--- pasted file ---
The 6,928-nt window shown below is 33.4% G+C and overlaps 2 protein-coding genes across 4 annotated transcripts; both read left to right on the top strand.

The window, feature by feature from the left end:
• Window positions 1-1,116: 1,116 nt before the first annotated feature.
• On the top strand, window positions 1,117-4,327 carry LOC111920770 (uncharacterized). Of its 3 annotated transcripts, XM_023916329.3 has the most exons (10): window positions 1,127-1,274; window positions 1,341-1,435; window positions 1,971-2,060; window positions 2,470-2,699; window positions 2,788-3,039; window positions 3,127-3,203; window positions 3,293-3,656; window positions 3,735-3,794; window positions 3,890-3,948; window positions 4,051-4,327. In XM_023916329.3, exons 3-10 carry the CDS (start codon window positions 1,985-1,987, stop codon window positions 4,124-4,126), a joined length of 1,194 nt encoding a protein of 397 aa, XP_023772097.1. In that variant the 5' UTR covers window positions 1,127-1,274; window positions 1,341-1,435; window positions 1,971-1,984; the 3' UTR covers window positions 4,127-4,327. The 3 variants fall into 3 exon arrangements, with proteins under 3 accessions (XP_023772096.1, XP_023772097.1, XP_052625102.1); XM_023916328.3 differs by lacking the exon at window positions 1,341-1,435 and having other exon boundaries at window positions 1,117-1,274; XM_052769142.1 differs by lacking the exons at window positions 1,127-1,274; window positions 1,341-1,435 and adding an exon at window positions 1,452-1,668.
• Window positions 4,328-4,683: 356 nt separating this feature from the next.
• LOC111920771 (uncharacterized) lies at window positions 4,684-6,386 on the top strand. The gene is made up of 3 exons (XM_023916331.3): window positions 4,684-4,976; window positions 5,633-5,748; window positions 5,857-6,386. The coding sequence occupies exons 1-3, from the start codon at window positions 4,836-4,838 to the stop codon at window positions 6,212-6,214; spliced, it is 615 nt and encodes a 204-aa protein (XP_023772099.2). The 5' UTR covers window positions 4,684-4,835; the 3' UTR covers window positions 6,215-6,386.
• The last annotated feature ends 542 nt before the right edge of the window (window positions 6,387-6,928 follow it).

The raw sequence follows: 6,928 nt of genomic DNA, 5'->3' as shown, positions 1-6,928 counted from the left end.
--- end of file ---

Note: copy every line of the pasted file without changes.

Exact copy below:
The 6,928-nt window shown below is 33.4% G+C and overlaps 2 protein-coding genes across 4 annotated transcripts; both read left to right on the top strand.

The window, feature by feature from the left end:
• Window positions 1-1,116: 1,116 nt before the first annotated feature.
• On the top strand, window positions 1,117-4,327 carry LOC111920770 (uncharacterized). Of its 3 annotated transcripts, XM_023916329.3 has the most exons (10): window positions 1,127-1,274; window positions 1,341-1,435; window positions 1,971-2,060; window positions 2,470-2,699; window positions 2,788-3,039; window positions 3,127-3,203; window positions 3,293-3,656; window positions 3,735-3,794; window positions 3,890-3,948; window positions 4,051-4,327. In XM_023916329.3, exons 3-10 carry the CDS (start codon window positions 1,985-1,987, stop codon window positions 4,124-4,126), a joined length of 1,194 nt encoding a protein of 397 aa, XP_023772097.1. In that variant the 5' UTR covers window positions 1,127-1,274; window positions 1,341-1,435; window positions 1,971-1,984; the 3' UTR covers window positions 4,127-4,327. The 3 variants fall into 3 exon arrangements, with proteins under 3 accessions (XP_023772096.1, XP_023772097.1, XP_052625102.1); XM_023916328.3 differs by lacking the exon at window positions 1,341-1,435 and having other exon boundaries at window positions 1,117-1,274; XM_052769142.1 differs by lacking the exons at window positions 1,127-1,274; window positions 1,341-1,435 and adding an exon at window positions 1,452-1,668.
• Window positions 4,328-4,683: 356 nt separating this feature from the next.
• LOC111920771 (uncharacterized) lies at window positions 4,684-6,386 on the top strand. The gene is made up of 3 exons (XM_023916331.3): window positions 4,684-4,976; window positions 5,633-5,748; window positions 5,857-6,386. The coding sequence occupies exons 1-3, from the start codon at window positions 4,836-4,838 to the stop codon at window positions 6,212-6,214; spliced, it is 615 nt and encodes a 204-aa protein (XP_023772099.2). The 5' UTR covers window positions 4,684-4,835; the 3' UTR covers window positions 6,215-6,386.
• The last annotated feature ends 542 nt before the right edge of the window (window positions 6,387-6,928 follow it).

The raw sequence follows: 6,928 nt of genomic DNA, 5'->3' as shown, positions 1-6,928 counted from the left end.